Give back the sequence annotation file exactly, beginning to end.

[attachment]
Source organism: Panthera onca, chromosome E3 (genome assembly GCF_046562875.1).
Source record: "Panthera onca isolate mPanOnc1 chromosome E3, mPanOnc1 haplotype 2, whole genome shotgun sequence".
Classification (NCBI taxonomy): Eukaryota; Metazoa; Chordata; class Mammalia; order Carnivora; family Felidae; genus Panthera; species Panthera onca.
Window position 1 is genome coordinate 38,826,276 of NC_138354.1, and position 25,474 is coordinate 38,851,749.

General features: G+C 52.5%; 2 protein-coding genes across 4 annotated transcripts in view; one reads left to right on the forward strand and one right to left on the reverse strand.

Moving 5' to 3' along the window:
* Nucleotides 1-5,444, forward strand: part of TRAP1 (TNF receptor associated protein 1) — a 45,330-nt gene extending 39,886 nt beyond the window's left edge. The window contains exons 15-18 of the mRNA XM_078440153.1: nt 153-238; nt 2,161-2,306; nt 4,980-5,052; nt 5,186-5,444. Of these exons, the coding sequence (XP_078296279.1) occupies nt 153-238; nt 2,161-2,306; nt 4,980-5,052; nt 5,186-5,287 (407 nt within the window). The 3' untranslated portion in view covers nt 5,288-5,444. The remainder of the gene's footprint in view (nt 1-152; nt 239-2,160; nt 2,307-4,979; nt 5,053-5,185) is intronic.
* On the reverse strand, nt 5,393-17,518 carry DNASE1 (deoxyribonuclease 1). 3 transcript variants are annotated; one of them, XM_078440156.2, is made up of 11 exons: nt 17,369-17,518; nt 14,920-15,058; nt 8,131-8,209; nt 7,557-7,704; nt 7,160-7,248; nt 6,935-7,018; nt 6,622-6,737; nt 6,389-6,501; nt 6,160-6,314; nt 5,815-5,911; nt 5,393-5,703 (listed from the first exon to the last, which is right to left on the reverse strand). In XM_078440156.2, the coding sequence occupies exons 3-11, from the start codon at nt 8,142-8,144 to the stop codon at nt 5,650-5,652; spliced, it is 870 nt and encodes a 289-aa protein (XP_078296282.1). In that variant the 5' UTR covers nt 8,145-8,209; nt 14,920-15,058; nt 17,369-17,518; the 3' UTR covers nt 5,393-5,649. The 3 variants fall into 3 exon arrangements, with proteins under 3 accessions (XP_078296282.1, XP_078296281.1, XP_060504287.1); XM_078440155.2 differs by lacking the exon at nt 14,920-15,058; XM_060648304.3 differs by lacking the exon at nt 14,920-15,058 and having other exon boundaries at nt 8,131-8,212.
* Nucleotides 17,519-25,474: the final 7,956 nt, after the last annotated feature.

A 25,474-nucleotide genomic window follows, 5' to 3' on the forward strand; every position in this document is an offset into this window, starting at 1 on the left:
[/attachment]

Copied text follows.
Source organism: Panthera onca, chromosome E3 (genome assembly GCF_046562875.1).
Source record: "Panthera onca isolate mPanOnc1 chromosome E3, mPanOnc1 haplotype 2, whole genome shotgun sequence".
Classification (NCBI taxonomy): Eukaryota; Metazoa; Chordata; class Mammalia; order Carnivora; family Felidae; genus Panthera; species Panthera onca.
Window position 1 is genome coordinate 38,826,276 of NC_138354.1, and position 25,474 is coordinate 38,851,749.

General features: G+C 52.5%; 2 protein-coding genes across 4 annotated transcripts in view; one reads left to right on the forward strand and one right to left on the reverse strand.

Moving 5' to 3' along the window:
* Nucleotides 1-5,444, forward strand: part of TRAP1 (TNF receptor associated protein 1) — a 45,330-nt gene extending 39,886 nt beyond the window's left edge. The window contains exons 15-18 of the mRNA XM_078440153.1: nt 153-238; nt 2,161-2,306; nt 4,980-5,052; nt 5,186-5,444. Of these exons, the coding sequence (XP_078296279.1) occupies nt 153-238; nt 2,161-2,306; nt 4,980-5,052; nt 5,186-5,287 (407 nt within the window). The 3' untranslated portion in view covers nt 5,288-5,444. The remainder of the gene's footprint in view (nt 1-152; nt 239-2,160; nt 2,307-4,979; nt 5,053-5,185) is intronic.
* On the reverse strand, nt 5,393-17,518 carry DNASE1 (deoxyribonuclease 1). 3 transcript variants are annotated; one of them, XM_078440156.2, is made up of 11 exons: nt 17,369-17,518; nt 14,920-15,058; nt 8,131-8,209; nt 7,557-7,704; nt 7,160-7,248; nt 6,935-7,018; nt 6,622-6,737; nt 6,389-6,501; nt 6,160-6,314; nt 5,815-5,911; nt 5,393-5,703 (listed from the first exon to the last, which is right to left on the reverse strand). In XM_078440156.2, the coding sequence occupies exons 3-11, from the start codon at nt 8,142-8,144 to the stop codon at nt 5,650-5,652; spliced, it is 870 nt and encodes a 289-aa protein (XP_078296282.1). In that variant the 5' UTR covers nt 8,145-8,209; nt 14,920-15,058; nt 17,369-17,518; the 3' UTR covers nt 5,393-5,649. The 3 variants fall into 3 exon arrangements, with proteins under 3 accessions (XP_078296282.1, XP_078296281.1, XP_060504287.1); XM_078440155.2 differs by lacking the exon at nt 14,920-15,058; XM_060648304.3 differs by lacking the exon at nt 14,920-15,058 and having other exon boundaries at nt 8,131-8,212.
* Nucleotides 17,519-25,474: the final 7,956 nt, after the last annotated feature.

A 25,474-nucleotide genomic window follows, 5' to 3' on the forward strand; every position in this document is an offset into this window, starting at 1 on the left: